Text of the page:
It is the year 1890 and the sun does not set on the reign of her Majesty Queen Victoria or on the British Empire. Since the failed American Revolution of 1775, the Empire has only expanded. Now ruling nearly 3/4ths of the world directly or indirectly. London has become in a real sense the capital of the world and bids to become the capital of the entire human race. It is an industrial world, a world powered by gears, steam and clockwork. A world of factory ships, clockwork airships and the men and women who work them. Gideon Smith is 24 years old and the son of the owner and captain of the Cold Drake: a gear powered fishing trawler in the town of Sandsend. By day he works with his father laboring to bring in an ever decreasing catch of fish, by night he reads the absolutely true adventures of Captain Lucian Trigger “Hero of the Empire” as related by Dr. John Ross released in a magazine. While Gideon would love to see the world and experience his own adventurers, well...fish won't catch themselves. That is until his loving father (I'm coming back to this) takes the boat out without him one day and disappears. After a brief but hard bout of mourning Gideon finds a number of clues that convince him that whatever it was, it wasn't the ocean that took away his father. Which means if he's going to find out what happened and get justice for his dad, he'll have to get Captain Lucian Trigger's, Hero of the Empire, help. But what if Captain Trigger's help isn't everything it was cracked up to be?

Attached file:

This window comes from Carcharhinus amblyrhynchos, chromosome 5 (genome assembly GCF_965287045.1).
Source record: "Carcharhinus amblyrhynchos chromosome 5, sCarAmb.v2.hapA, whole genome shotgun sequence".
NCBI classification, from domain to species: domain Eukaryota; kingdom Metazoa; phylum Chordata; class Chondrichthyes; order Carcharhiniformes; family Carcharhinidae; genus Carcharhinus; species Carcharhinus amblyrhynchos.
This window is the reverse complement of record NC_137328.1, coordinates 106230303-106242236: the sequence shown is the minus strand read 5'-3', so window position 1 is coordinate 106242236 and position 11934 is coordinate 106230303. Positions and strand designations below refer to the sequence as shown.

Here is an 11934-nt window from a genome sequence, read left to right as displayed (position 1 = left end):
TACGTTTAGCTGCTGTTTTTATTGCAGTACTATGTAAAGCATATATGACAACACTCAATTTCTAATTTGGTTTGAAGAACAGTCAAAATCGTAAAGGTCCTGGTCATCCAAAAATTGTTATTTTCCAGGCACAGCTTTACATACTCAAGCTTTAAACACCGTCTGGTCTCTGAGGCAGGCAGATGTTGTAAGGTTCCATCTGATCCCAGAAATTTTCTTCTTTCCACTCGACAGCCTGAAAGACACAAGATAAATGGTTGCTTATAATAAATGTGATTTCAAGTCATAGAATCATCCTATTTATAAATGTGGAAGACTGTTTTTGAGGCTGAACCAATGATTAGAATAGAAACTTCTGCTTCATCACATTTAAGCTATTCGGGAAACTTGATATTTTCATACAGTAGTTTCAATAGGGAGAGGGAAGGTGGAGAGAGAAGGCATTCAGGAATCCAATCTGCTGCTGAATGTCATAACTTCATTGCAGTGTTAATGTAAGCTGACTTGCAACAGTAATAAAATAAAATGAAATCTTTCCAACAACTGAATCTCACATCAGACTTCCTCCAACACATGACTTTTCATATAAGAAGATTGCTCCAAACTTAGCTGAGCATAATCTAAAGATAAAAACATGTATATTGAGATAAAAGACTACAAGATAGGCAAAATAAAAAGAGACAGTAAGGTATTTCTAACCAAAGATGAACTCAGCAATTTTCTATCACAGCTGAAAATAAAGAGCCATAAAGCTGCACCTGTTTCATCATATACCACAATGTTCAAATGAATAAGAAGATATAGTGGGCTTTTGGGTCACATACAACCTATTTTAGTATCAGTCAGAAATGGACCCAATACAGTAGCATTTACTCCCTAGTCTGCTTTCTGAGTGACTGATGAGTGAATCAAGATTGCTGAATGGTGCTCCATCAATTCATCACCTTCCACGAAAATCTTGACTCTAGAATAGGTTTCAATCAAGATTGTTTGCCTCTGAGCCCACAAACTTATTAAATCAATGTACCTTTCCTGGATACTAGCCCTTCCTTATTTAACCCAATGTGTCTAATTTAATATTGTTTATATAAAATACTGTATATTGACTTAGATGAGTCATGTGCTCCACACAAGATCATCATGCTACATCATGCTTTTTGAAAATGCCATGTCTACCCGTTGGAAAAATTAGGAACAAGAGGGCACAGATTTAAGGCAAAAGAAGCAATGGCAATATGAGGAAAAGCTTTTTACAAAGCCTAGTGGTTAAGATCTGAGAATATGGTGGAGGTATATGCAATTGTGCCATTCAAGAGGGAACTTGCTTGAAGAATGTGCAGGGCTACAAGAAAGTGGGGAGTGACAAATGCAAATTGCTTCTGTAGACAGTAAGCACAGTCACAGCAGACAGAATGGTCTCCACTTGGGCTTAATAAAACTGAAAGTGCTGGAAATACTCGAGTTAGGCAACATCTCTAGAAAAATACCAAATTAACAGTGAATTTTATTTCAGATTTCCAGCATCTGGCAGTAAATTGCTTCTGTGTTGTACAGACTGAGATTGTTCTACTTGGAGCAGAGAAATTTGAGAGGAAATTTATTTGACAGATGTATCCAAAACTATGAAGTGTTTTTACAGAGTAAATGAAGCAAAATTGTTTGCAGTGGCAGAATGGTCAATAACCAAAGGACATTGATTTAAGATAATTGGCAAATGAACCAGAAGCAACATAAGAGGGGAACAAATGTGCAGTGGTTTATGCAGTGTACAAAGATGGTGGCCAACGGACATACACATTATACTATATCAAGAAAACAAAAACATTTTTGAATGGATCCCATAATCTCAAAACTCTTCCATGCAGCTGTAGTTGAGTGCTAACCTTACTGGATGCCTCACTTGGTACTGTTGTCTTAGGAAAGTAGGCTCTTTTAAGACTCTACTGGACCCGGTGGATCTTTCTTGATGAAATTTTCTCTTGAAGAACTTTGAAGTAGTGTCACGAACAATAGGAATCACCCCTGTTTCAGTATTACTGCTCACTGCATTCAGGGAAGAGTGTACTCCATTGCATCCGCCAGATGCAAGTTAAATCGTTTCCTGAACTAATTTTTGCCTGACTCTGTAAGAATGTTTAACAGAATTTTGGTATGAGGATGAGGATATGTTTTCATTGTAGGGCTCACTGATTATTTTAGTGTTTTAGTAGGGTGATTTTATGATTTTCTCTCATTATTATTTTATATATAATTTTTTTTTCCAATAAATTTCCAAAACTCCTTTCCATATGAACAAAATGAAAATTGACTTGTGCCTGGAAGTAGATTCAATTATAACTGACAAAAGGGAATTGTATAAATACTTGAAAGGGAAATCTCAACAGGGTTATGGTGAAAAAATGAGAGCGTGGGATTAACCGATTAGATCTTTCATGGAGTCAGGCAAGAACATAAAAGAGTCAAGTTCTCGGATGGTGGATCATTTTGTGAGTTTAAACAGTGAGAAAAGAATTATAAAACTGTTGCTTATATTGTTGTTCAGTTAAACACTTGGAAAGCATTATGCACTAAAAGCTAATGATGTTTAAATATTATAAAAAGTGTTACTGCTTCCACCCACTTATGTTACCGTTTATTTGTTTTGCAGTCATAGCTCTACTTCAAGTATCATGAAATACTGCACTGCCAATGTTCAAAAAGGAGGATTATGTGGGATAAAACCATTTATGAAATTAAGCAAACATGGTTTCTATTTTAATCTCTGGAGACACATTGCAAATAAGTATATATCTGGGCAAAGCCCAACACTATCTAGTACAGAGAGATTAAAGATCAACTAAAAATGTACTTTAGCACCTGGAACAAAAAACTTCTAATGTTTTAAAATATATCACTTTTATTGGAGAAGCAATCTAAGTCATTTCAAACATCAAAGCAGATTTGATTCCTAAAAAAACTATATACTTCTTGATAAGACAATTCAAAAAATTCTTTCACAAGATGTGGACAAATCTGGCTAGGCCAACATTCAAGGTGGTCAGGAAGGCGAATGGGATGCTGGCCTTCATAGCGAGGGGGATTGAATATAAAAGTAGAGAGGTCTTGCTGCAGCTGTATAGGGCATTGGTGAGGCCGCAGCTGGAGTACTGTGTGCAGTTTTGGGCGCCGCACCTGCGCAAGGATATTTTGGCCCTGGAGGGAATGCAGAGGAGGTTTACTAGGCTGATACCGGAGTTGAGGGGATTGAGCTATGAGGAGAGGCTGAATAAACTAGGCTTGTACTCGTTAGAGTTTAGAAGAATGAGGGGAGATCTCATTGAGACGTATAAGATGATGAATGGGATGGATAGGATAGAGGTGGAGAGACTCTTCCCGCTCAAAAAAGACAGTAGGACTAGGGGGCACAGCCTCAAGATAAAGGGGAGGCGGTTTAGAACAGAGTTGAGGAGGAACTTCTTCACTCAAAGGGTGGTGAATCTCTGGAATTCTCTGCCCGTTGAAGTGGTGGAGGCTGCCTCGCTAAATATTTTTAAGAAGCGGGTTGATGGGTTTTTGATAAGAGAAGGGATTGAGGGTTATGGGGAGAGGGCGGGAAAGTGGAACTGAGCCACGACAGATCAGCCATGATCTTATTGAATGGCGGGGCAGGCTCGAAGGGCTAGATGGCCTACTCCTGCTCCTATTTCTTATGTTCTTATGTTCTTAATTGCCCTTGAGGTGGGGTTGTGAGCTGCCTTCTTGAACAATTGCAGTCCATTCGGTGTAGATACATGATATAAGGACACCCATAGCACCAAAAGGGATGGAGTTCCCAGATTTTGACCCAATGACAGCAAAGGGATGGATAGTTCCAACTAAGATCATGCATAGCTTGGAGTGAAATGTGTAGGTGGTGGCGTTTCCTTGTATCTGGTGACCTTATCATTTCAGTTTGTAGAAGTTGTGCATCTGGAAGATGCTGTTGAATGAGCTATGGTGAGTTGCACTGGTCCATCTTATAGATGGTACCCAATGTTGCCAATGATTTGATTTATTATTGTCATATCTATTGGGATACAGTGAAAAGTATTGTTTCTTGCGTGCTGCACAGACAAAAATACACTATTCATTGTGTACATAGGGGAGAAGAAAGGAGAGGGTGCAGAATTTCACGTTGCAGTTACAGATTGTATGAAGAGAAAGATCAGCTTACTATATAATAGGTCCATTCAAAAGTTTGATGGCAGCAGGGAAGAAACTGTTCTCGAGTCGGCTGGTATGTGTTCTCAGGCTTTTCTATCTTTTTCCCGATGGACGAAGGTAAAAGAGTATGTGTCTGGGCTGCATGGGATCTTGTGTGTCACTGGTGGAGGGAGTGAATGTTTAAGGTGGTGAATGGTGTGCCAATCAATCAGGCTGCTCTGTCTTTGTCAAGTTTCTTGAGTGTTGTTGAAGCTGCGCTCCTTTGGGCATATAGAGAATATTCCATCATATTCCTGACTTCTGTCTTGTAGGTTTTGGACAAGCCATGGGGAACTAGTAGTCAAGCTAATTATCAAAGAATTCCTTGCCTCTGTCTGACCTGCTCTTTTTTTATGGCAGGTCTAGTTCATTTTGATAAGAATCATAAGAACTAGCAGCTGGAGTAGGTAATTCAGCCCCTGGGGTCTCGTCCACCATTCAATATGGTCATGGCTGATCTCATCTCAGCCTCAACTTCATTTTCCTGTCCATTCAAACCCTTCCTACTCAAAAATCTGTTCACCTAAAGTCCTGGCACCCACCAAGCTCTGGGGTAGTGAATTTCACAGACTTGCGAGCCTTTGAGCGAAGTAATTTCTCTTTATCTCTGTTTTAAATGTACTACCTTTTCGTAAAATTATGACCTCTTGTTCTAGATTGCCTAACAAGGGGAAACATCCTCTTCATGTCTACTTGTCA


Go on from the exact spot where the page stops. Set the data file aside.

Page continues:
Gideon is going to travel across England to shores beyond to meet a colorful cast of characters, some of which he thinks he knows. Characters such as Ms. Rowena Fanshawe “ Belle of the Airways”, a woman air-ship pilot running her own business the opinions of men be damned (not that she doesn't like the right sort of man mind you). She's handy, bold, brave and honestly I kinda like her. There's also Louis Cockayne, who I definitely like if only for his ability to wind Gideon up. Cockayne is a Yankee sky pirate (This review is completely justified just for letting me write that line) who plays the role of antagonistic mentor to Gideon Smith, teaching a number of life lessons while also just flat out fucking with his head. It becomes very clear that Cockayne is fairly fond of Gideon but isn't gonna cut him any slack because of that. As an older brother who has been informed that he is indeed an asshole... I kinda approve. Not of everything Cockayne does, but of him being a glorious asshole. There's also Mr. Bent, a fat, loud, low class, lewd news reporter pulled in because he was determined to uncover the truth of the Jack the Ripper murders. Mr. Barnett avoids over using Mr. Bent, which is good because with characters like this a little goes a long way. As it stands Mr. Bent is amusing without becoming annoying. We also have Bram Stoker and a certain friend of his appearing (not the one you think though). Bram and his friend are on their own mission but it overlaps with Gideon's pretty well. Lastly, I'm going to address the Mechanical Girl in the title. Maria is girl built entirely of clockwork who has to be wound up every so often. A girl who despite all of that is a person who while personally blameless still springs from a dark origin. Gideon runs into her in the mansion of her creator on the way towards London suffering from the abuse of the household caretaker. It's when Maria asks to be rescued from the man that I really warmed up to Gideon. Gideon doesn't hem and haw about whether or not Maria has the right to control access to her own body, he decides anyone who can declare they don't like this and ask for help deserves to be treated like a real person. Gideon has his faults mind you, such as being horribly slow to realize that maybe those magazines he love might not be entirely truthful about the world outside his home..